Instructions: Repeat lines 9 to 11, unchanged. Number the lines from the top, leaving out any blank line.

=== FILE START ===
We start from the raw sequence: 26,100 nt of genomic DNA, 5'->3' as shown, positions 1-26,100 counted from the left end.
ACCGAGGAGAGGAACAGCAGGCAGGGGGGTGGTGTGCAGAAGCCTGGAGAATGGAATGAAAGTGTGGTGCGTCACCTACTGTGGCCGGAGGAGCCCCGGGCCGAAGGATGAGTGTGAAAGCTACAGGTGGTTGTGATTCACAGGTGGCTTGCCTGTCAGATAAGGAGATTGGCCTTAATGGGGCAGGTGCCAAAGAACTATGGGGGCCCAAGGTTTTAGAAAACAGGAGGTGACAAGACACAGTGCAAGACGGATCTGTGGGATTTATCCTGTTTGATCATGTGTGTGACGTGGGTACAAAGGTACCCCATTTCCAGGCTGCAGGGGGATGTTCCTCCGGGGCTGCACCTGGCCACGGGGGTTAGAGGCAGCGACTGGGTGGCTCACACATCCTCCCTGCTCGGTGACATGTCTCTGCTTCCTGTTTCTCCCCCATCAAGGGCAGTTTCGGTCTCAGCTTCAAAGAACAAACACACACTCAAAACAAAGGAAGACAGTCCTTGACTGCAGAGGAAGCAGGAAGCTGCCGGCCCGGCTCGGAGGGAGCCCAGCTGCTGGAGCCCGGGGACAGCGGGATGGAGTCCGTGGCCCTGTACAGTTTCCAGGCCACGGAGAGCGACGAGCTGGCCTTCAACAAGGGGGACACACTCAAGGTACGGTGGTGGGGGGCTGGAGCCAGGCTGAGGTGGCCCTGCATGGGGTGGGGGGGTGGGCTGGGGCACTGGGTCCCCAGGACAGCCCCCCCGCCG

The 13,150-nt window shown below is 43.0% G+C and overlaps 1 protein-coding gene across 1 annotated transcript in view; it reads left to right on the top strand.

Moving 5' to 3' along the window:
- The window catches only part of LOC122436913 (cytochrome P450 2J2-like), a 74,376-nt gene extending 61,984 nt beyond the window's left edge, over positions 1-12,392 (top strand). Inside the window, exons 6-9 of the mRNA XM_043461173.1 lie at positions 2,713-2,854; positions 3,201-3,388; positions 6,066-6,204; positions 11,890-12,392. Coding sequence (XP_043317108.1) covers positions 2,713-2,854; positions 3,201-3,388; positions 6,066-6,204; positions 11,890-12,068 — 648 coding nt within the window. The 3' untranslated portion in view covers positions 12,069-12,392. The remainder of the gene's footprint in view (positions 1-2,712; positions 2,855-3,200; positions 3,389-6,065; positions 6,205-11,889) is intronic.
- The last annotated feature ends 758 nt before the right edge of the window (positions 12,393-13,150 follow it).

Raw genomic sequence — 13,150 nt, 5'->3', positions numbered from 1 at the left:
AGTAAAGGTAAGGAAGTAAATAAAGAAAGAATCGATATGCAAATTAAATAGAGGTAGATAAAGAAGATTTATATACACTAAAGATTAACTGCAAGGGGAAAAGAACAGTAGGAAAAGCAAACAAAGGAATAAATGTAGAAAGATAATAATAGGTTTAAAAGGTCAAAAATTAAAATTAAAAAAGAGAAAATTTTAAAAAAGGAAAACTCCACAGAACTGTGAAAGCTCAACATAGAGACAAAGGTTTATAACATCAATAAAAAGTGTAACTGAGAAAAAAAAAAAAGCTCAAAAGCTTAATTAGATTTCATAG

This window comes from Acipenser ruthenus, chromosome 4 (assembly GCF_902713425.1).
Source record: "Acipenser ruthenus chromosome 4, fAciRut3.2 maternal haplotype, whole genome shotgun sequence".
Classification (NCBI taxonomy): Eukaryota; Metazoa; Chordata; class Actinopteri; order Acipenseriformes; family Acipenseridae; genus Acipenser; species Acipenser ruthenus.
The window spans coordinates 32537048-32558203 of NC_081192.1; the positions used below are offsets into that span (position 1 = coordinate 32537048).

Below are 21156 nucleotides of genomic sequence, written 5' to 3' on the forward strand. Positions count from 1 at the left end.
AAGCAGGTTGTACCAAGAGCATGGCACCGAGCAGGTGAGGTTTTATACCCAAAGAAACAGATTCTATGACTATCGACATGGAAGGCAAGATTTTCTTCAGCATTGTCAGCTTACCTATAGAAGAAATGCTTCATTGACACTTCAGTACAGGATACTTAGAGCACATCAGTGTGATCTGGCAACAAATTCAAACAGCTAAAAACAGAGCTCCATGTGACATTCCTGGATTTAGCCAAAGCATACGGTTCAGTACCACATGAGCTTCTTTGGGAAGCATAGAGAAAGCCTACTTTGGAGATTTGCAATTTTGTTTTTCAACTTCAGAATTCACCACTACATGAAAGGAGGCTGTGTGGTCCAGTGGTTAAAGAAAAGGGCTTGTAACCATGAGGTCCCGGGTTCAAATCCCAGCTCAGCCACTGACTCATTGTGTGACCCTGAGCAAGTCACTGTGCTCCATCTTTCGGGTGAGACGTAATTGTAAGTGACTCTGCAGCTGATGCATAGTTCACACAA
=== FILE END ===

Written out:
This window comes from Acipenser ruthenus, chromosome 4 (assembly GCF_902713425.1).
Source record: "Acipenser ruthenus chromosome 4, fAciRut3.2 maternal haplotype, whole genome shotgun sequence".
Classification (NCBI taxonomy): Eukaryota; Metazoa; Chordata; class Actinopteri; order Acipenseriformes; family Acipenseridae; genus Acipenser; species Acipenser ruthenus.